The Last Day of School

Today, for many of the children and teens in our church community, is the last day of school. Tests are completed, desks and lockers cleaned out, and "goodbyes" and "thank-yous" are spoken from students to teachers - "goodbyes" and "thank-yous" that may surprise the students themselves as they speak them, by revealing a student's sudden deep sense of gratitude, or a tender memory of having been encouraged by the teacher at an important moment, or an inner acknowledgement of the hard work done by the teacher all year to bring out the best in him or her.

And teachers and administrators, in addition to feeling, perhaps, a large wave of relief (and a promise to themselves to have a really relaxing weekend!), may also find themselves filled with gratitude as they recall some of the many, many moments during the year when their long hours of work, their gifts and knowledge, and their continual encouragement opened a door of new possibility for a student.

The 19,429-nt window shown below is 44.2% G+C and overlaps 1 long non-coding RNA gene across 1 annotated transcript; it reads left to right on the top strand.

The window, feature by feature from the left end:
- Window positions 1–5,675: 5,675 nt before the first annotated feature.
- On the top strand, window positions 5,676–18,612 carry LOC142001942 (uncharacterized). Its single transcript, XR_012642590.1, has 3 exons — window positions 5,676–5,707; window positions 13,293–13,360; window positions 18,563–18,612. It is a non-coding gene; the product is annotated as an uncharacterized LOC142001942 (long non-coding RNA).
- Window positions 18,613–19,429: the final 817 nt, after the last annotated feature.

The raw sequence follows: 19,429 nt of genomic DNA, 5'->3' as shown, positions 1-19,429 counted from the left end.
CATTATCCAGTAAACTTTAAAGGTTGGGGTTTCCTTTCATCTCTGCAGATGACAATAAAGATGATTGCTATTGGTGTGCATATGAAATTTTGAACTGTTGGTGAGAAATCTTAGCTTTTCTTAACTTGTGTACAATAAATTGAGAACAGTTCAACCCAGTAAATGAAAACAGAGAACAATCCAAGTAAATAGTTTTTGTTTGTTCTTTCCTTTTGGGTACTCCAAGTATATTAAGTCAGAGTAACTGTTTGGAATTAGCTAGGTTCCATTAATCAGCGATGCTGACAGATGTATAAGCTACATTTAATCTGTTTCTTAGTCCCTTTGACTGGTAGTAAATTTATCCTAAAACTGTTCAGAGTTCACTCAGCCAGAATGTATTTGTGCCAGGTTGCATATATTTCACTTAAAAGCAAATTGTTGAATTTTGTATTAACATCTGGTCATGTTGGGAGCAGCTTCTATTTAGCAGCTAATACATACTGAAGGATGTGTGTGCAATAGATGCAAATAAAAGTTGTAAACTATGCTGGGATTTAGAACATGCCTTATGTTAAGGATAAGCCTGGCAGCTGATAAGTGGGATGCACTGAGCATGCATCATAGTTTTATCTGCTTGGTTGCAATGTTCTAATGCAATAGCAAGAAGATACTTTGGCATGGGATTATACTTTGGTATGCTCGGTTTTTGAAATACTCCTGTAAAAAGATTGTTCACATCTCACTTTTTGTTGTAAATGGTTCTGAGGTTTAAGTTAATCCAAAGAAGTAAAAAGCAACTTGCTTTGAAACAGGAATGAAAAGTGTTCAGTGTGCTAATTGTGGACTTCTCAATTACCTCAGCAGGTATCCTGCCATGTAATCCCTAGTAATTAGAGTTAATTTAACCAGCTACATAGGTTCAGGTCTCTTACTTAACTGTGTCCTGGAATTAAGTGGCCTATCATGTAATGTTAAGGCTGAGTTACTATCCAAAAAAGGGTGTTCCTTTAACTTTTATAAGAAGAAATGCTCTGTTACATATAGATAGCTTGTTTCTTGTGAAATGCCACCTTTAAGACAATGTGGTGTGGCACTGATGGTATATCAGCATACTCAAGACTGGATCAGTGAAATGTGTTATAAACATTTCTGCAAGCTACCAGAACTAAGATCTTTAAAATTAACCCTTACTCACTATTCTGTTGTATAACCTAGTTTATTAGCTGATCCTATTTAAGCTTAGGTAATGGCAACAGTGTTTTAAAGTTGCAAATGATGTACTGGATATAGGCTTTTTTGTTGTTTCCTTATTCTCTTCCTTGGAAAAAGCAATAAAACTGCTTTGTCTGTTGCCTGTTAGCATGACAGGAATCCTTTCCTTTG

No matter what our vocations or areas of responsibility are, surprising, gently life-shaping things can happen when we dare to use our daily opportunities to see and name and encourage the good, the gifts, the best in others.

The early Christians, filled with that Pentecost awareness of the Spirit of God being deeply at work in them, and among them, noticed how important it was to give attention to the spiritual work of encouraging one another. Woven through the Book of Acts is the story of Barnabas, a person who ended up being much less well known than Paul or Peter or Timothy or James, but whose work of encouragement made a great difference in the strength and growth of the Church - so much so, that some Christians today observe June 11 as "St. Barnabas Day." We'll look at one episode of his adventures this Sunday, from Acts 11:19-30, where he is something like a first-century version of a "Talent Scout."

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